Many people think that hypnosis is something that has only recently been discovered but it actually been used, in some form, dating back millennia.
Studies have shown that it was used as a tool for treatment of the sick in ancient India, where people took their loved ones to the Temple for what was called “Nidra” or “Temple sleep.” The person that was unwell would stay at night to meditate and communicate with the gods.
It wasn’t until around 1770 that Western scientists become involved in the study of hypnotism, although at this time it was referred to as mesmerism, a term brought into favour by Franz Mesmer. As with most “alternative” treatments, over the years the benefits of hypnotherapy as a treatment for many disorders have been recognised more and more, and there are now a large body of practitioners which is continually growing.
But what IS hypnosis, exactly?
The human mind can be divided into two parts, the conscious mind and the subconscious mind. The conscious mind is the part that we are all aware of 100% of the time, that little voice in our heads reminding us of all the things we have to do today, including reading these written words in our head and digesting them. The subconscious mind controls everything that we are unaware of, things that we do automatically. It’s responsible for keeping our body functioning, our heart beating, blood pressure, breathing. It is the control centre for all our thoughts and emotions and it’s where our memories and life experiences are stored.
It is incredible how much of our lives are lived in an unconscious state! If you have ever driven a car along a highway or busy road and missed your turn off, that’s because your unconscious mind was driving while your conscious mind was thinking about something else. You have driven so many times that it has become an unconscious process and you don’t have to consciously be aware of changing gears or maintaining a safe speed like you did when you first passed your test.
The conscious mind is actually comparatively small, dealing with about seven bits of sensory information every second. The unconscious mind deals with about 2 million every single second! That means that the reality you’re actually aware of from moment to moment has been brought to your conscious attention by the unconscious, choosing seven bits which it thinks are important from the two million it’s just processed. How powerful is that?!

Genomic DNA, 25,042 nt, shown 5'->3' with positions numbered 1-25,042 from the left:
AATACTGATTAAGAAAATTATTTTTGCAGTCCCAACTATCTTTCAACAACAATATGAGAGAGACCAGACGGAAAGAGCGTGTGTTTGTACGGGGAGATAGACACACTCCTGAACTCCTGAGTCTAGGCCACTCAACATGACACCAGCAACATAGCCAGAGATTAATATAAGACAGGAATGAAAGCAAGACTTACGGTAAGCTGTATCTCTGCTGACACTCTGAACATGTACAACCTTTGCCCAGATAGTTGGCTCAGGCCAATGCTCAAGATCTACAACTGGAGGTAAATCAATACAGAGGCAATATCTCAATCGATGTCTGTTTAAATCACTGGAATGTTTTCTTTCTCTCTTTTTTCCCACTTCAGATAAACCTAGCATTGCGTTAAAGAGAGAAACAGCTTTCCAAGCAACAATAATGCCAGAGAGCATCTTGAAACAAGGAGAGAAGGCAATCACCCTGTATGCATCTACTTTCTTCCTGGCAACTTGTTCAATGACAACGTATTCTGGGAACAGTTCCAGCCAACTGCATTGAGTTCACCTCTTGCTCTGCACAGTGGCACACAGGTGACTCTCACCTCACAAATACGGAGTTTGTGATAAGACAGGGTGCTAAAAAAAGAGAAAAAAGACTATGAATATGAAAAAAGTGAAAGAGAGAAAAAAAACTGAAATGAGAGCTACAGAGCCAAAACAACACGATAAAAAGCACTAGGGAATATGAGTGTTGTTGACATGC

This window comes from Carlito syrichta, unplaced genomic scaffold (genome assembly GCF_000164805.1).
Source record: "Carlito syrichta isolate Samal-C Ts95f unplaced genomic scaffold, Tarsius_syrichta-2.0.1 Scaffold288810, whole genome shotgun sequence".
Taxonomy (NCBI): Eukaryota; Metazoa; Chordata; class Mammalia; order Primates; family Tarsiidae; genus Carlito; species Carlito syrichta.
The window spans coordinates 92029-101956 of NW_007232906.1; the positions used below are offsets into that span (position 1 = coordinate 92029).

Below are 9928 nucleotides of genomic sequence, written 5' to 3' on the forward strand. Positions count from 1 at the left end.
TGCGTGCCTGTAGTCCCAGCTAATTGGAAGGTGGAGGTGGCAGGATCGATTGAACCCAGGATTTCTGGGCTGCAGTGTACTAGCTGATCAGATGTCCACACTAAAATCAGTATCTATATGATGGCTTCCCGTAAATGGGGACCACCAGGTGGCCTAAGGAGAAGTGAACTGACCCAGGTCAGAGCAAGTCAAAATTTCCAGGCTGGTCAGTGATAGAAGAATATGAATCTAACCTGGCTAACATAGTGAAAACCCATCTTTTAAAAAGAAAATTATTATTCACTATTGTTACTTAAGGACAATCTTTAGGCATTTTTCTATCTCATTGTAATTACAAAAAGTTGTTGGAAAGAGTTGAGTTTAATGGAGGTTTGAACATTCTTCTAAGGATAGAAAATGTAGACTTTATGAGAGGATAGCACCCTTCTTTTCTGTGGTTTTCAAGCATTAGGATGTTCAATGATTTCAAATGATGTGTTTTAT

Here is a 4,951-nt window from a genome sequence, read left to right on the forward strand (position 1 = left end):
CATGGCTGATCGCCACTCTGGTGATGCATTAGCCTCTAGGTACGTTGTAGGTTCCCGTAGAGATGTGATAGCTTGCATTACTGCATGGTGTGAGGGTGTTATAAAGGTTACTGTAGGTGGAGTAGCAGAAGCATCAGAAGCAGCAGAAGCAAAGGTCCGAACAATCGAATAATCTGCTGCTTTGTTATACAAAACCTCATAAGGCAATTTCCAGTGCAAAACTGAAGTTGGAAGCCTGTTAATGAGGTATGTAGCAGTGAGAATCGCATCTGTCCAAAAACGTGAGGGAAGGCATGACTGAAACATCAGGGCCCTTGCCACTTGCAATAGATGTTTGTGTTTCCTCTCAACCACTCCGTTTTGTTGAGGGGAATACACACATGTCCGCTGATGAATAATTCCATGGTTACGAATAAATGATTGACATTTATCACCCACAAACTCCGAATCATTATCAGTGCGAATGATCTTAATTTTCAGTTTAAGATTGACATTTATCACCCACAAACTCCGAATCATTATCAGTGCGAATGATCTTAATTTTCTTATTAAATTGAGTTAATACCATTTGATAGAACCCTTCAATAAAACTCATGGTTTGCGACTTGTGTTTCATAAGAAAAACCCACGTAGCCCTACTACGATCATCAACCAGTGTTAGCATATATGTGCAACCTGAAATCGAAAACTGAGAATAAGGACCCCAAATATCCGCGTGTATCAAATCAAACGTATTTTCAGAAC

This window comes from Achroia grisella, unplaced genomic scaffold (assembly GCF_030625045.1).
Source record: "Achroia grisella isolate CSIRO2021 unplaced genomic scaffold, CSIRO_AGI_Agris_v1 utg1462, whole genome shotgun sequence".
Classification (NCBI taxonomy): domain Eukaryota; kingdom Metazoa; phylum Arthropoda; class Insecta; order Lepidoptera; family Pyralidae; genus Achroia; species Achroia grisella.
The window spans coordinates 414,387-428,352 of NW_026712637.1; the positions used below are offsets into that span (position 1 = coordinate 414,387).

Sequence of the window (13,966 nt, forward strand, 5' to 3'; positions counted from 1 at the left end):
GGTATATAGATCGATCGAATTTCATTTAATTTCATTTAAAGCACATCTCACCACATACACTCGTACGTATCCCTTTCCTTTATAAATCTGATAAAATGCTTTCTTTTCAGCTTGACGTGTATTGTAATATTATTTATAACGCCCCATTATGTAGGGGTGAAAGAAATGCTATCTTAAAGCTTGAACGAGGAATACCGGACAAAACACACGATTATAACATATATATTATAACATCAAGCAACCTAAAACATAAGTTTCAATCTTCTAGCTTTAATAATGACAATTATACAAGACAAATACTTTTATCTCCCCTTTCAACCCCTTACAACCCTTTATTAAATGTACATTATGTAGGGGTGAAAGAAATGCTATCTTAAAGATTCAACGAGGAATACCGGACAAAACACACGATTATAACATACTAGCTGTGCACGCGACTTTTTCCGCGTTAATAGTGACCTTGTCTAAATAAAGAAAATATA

When observed individually the conscious mind can be seen to be more critical, analytical and logical and constantly makes value judgements. If someone were to say to you “smoking is really bad for your health, you really should give up” your conscious mind will come up with a dozen rational sounding reasons why you should keep smoking. Even if you do consciously admit that you should give up smoking, it’s not the conscious mind that’s keeping the habit in place.
On the other hand, the subconscious mind is quite literal and tends to take things personally; relating any information it receives to you as an individual. However , it’s also much more accepting. Hypnosis works by bypassing the critical conscious mind (usually through relaxation or linguistic techniques), and speaking directly to the unconscious in a language which it understands. It updates the unconscious mind with new and more helpful information, a bit like reprogramming a computer. It can be used to change associations, so that cigarettes are no longer seen as “friends”, but more realistically as the toxic killers they are. It can learn to deal with stressful situations without having to light up.
Since the unconscious mind controls our autonomic bodily processes, physical change can also be achieved through hypnosis. Pain control is a very good example. The mind alters our awareness of pain all the time. You’ll have experienced this yourself if you’ve ever discovered a cut or a bruise and wondered how it got there. Physical events are still occurring, but the unconscious has relegated them to the 1,999,993 bits of sensory information you’re not aware of every single second. Hypnosis can therefore be used to amplify that same response and apply it to a specific situation, such as the control of headaches.
So what does it feel like? Will I cluck like a chicken?
First of all, no, you won’t cluck like a chicken…unless you really want to! You see, you are always in control of your thoughts and actions, even whilst in trance, which is the term generally used when you have been hypnotised. The people we laugh at “under hypnosis” on the TV or stage are well aware of what they are doing, even though they are in a light form of trance. They are swept away by the fun they are experiencing in the situation and enjoying their part in the show.
The same is true, to a point, of clinical hypnotherapy. It will feel like a wonderful, peaceful and relaxing experience from which you will emerge feeling better, lighter and more in tune with life. While hypnotherapy is an amazing and effective form of treatment in its own right, it can be used successfully alongside acupuncture and other holistic treatments which are available at Pin Point Health. If you would like to make an appointment please call us on 07 3899 6911 or email us on the Contact Us page. I very much look forward to working with you.